The very earliest aircraft had the single overwing gun, which was then replaced by the twin "buried" guns. Later aircraft had the raised guns, but production of the earlier style of fuselage for the "buried" guns continued and it's not possible to say what series of aircraft had what style of armament. The different series numbering related primarily to the engine rather than the armament or other configuration, or the date of production. Also, there were five different manufacturers of D.I aircraft and there could be variants within those.

Bottom line is that the only way to be sure of the armament configuration for any D.I is to find an original photograph of it. Given the references you have, you have a lot of the available pictures. You need to look at them to either see the scalloped cutouts in the fuselage for the raised gun versions. If you can't see the fuselage, you can look at where the blast tubes exit the radiator to see if it has raised or buried guns. If you can't see either, your guess is as good as mine. So if you have photographic evidence, that's all you need.

I will say that it is highly unlikely that aircraft with the early war finish (varnished fuselage and mottled wings or the hand applied streaking) had the raised guns. According to the Datafile special, the raised guns were first tested in January 1918 and were in general use after the summer of 1918, and by that time D.Is were being finished in painted lozenge or serrated bands. But never say never when A-H aircraft are concerned....

     
« Last Edit: August 09, 2018, 10:24:31 PM by NigelR »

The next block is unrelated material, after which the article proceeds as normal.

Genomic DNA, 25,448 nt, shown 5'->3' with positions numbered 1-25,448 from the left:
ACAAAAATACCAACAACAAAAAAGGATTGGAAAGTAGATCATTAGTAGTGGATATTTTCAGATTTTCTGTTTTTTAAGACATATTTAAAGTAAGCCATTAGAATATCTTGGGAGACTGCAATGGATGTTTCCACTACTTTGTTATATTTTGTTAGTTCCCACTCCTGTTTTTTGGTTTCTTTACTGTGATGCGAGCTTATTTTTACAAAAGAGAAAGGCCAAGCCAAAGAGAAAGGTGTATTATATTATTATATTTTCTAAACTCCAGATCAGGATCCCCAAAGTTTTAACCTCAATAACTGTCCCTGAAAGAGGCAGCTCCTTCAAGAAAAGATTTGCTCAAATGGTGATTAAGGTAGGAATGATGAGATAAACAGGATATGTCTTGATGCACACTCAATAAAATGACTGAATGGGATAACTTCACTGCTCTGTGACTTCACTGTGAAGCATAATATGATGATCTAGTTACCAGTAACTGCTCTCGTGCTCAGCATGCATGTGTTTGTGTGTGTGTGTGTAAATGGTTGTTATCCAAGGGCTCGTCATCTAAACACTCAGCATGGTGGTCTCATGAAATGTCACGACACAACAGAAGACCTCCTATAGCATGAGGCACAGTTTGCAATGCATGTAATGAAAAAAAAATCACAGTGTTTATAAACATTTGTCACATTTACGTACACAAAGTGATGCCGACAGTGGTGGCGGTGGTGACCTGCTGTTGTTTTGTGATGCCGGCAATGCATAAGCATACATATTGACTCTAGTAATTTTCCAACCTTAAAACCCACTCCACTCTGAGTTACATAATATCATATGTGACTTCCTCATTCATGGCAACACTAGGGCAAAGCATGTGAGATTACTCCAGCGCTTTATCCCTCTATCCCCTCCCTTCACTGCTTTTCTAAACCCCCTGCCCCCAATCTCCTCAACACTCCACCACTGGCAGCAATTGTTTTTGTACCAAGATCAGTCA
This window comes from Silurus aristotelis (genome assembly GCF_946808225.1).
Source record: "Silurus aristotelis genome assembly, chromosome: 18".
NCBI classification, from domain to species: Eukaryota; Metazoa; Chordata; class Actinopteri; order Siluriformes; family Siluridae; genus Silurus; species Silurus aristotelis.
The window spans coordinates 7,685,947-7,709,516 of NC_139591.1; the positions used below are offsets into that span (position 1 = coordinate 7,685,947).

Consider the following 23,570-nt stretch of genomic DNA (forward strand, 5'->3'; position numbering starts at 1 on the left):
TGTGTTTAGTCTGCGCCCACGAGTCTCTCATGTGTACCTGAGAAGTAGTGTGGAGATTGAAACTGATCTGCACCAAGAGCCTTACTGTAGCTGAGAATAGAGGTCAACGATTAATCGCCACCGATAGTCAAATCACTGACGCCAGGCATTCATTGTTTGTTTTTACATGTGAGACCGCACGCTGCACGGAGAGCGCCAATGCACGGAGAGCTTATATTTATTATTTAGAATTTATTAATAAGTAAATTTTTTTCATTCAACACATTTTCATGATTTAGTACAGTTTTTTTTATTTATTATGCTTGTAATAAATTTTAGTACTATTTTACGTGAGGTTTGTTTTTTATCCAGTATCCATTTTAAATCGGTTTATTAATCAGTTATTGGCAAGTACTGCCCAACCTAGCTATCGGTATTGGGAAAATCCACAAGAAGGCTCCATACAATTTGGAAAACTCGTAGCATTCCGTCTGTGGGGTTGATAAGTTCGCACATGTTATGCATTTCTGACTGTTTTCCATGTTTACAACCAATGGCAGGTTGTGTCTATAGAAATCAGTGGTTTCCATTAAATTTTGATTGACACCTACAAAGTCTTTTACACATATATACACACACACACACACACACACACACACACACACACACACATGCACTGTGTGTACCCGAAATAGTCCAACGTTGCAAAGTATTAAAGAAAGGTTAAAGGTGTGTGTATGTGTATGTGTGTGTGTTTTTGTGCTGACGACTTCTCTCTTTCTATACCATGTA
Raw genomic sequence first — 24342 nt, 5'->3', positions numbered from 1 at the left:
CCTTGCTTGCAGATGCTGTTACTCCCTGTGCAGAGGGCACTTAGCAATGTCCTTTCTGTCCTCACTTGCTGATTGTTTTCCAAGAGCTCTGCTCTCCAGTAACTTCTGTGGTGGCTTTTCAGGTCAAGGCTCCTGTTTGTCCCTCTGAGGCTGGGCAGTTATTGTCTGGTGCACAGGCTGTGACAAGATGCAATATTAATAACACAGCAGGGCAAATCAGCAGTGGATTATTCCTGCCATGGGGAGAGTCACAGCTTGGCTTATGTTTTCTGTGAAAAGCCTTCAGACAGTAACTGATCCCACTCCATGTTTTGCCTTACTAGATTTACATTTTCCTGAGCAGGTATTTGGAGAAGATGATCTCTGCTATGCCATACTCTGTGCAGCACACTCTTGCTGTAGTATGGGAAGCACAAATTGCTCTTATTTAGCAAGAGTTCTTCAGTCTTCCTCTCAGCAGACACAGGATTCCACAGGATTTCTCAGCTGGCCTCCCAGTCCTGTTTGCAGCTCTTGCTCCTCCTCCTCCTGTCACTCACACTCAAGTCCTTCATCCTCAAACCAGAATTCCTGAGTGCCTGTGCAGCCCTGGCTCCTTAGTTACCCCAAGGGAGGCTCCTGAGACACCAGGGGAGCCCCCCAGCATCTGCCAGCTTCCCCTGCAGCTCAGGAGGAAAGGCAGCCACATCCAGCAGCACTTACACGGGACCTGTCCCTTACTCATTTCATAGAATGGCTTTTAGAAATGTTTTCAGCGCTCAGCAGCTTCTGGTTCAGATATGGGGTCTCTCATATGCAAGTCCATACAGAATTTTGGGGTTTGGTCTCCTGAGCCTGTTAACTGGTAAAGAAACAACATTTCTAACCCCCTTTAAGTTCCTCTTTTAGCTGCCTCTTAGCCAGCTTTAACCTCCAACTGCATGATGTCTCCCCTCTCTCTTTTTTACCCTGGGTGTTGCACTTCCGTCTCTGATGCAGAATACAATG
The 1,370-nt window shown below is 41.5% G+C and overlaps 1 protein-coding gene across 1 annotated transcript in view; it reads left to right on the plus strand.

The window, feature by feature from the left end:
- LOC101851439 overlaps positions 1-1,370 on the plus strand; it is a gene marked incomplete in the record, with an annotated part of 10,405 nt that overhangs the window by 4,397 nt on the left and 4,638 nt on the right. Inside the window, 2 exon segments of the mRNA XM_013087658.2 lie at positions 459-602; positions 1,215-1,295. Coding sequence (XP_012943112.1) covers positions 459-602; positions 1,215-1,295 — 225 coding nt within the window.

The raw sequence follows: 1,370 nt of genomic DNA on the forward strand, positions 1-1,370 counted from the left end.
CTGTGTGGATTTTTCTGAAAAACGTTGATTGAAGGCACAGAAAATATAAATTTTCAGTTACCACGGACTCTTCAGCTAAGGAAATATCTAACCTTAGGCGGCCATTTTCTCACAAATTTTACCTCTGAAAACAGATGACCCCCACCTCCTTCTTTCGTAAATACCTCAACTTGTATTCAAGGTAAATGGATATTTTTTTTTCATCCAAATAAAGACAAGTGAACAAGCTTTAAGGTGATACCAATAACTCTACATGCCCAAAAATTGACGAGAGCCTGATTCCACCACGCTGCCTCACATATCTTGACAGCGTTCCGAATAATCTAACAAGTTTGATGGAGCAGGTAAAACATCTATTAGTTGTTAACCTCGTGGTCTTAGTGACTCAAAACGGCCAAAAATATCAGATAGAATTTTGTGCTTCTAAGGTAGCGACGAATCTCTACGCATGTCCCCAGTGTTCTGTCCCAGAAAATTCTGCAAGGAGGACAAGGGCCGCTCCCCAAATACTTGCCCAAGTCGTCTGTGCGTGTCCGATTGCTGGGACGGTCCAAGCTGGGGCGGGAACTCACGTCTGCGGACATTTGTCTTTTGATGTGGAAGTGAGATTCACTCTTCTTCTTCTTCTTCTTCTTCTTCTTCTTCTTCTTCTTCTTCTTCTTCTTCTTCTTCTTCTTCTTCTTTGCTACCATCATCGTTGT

Offline lawqbarr

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Hi Nigel

Thanks for the detailed reply

That's pretty much what I arrived at - It's quite a schmozzle really

Thanks for pointing out the significance of early1918 - Just having that date pointed out does help organise a lot of otherwise confusing and, apparently, self-contradictory material.

As a fellow Berg aficionado have you turned up any source material that explains the huge variety of lozenge colours in A-H a/c  ?

The end of the A-H Empire was called  "Die Farbenfolleundergang" (The Colourful Sunset) and the kaleidoscopic choices you have for Berg lozenge camouflage really captures that mood, doesn't it  ?

David

Offline NigelR

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The intriguing designs used in A-H aviation and the wide variety of colour schemes are what I find so interesting but sadly I don't have any source material. So I am relying only on secondary sources and interpretations of b&w photos. 

The C&C articles are interesting but they don't really add anything significant to the references you have. Most of the knowledge in those articles has made its way into later things like the Datafiles and others. They are really the first attempt to categorize the different A-H camouflage schemes. You can download them all from the C&C website if you are interested, they are worth having.

I know that Aviattic were doing some work on A-H tarnstoff and Richard Andrews is likely to have better access to source materials. I know he is meticulous in his research, so I am waiting with bated breath to see if they come up with anything. I have the HPH kit in the stash and it needs some good decals....